Tuesday, February 17, 2009

Location, location, location

I had to smile recently when reading an article on the energy crisis and global warming – not normally two subjects likely to generate sidesplitting laughter I know.

The article was discussing many options including nuclear, and pointed out that France gets about 80% of its electricity from nuclear power stations. This means that although it is not exactly ‘green’ in that respect, it is in fact relatively unaffected in power supply terms by global price increases and shortages of things such as coal, gas and oil.

One indignant person had appended a comment to the effect that they were glad they lived in England on the beautiful southern coast and not close to any horrible nuclear plants that must be a constant worry to French people and Britons living in France.

This is why I smiled because in reality, based on geography the writer was probably a lot closer to some of those French nuclear stations than many French people or British expats are! Perhaps in the event of a disaster the wind will obligingly refuse to blow northwards.

At the same time, the article and its responses got me thinking a little bit about attitudes to the environment and how one can get used to almost anything.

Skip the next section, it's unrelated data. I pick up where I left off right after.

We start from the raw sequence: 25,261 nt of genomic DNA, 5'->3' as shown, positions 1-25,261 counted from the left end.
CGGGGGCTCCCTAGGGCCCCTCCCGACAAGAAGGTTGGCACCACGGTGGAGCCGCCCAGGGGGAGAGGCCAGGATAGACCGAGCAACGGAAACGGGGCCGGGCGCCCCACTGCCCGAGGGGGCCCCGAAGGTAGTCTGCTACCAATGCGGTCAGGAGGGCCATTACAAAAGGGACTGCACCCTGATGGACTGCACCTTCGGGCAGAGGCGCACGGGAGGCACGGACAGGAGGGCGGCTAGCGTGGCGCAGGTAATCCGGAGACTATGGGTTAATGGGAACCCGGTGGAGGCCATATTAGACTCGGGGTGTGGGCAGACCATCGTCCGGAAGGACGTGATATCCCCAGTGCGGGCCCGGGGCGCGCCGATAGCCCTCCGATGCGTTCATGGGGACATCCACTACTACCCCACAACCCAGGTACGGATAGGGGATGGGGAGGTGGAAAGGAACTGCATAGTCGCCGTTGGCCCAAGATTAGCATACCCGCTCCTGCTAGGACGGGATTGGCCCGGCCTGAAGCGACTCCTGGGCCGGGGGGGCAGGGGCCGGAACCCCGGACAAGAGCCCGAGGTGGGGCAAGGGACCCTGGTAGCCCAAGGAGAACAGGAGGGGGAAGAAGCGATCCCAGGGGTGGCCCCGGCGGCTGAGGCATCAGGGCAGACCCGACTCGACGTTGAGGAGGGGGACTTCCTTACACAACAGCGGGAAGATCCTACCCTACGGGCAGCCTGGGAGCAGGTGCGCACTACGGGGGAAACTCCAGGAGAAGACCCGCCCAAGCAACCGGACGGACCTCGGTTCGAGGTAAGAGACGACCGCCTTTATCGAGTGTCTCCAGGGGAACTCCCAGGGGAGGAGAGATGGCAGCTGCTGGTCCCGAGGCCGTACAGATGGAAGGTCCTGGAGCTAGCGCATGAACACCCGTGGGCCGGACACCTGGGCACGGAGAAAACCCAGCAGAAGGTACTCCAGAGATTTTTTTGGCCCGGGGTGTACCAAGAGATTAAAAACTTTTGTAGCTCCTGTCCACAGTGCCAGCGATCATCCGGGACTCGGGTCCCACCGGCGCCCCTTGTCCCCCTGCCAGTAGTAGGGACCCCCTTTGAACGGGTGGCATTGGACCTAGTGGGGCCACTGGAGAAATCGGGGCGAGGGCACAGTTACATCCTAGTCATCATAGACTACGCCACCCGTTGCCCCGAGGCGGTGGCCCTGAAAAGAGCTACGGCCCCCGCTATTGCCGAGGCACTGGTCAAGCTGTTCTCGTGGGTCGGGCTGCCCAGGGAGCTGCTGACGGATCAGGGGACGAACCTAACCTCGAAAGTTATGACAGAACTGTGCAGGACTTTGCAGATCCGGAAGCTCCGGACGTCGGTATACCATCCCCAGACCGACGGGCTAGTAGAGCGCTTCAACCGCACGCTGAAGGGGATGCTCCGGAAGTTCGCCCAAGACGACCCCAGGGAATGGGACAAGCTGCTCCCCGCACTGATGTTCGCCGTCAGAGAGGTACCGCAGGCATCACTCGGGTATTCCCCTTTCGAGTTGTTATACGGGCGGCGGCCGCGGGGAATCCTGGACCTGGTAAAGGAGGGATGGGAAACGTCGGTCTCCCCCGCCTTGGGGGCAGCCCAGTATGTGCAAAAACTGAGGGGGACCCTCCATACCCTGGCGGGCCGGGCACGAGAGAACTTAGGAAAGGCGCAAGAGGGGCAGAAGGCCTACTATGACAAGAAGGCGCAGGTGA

In many European countries for example, it has always seemed to me as if people care less about living close to roads and traffic than they do in the USA or UK. I have sometimes spoken to people living on busy roads who seem surprised if asked about the noise or dirt etc. Now, in the USA or UK there are of course millions living close to roads or railway tracks but almost invariably they are not happy about it and wish things were different.

This also applies to things such as nuclear power. I am always surprised when speaking to French people how apparently indifferent most are to the subject – even those living close to one of the many nuclear stations. “Power Station?” seems to be the sort of puzzled response one gets when talking to folk living in the shadow of the cooling towers.

Smell is another good if controversial example. In Scotland I know of a town (my self-preservation instinct prevents me from naming it!) that has on its outskirts a large chicken-processing factory. If the wind is in a certain direction, outsiders in the town tend to try and find a gas mask PDQ. Yet the locals don’t notice a thing.

Similarly if you’ve ever passed close to a village or town with pig farms around then you’ll also have found your nose violently assaulted by the smells as the local people go about their business seemingly with no obvious effects.

In the end it probably boils down to a combination of beauty being in the eye (or nose!) of the beholder and what one gets used to.

So, should you buy that expat property that is perfect apart from the fact that it sits directly outside of the main gate of the local concrete factory and just opposite the main reactor for the area’s nuclear power station? I couldn’t possibly comment!

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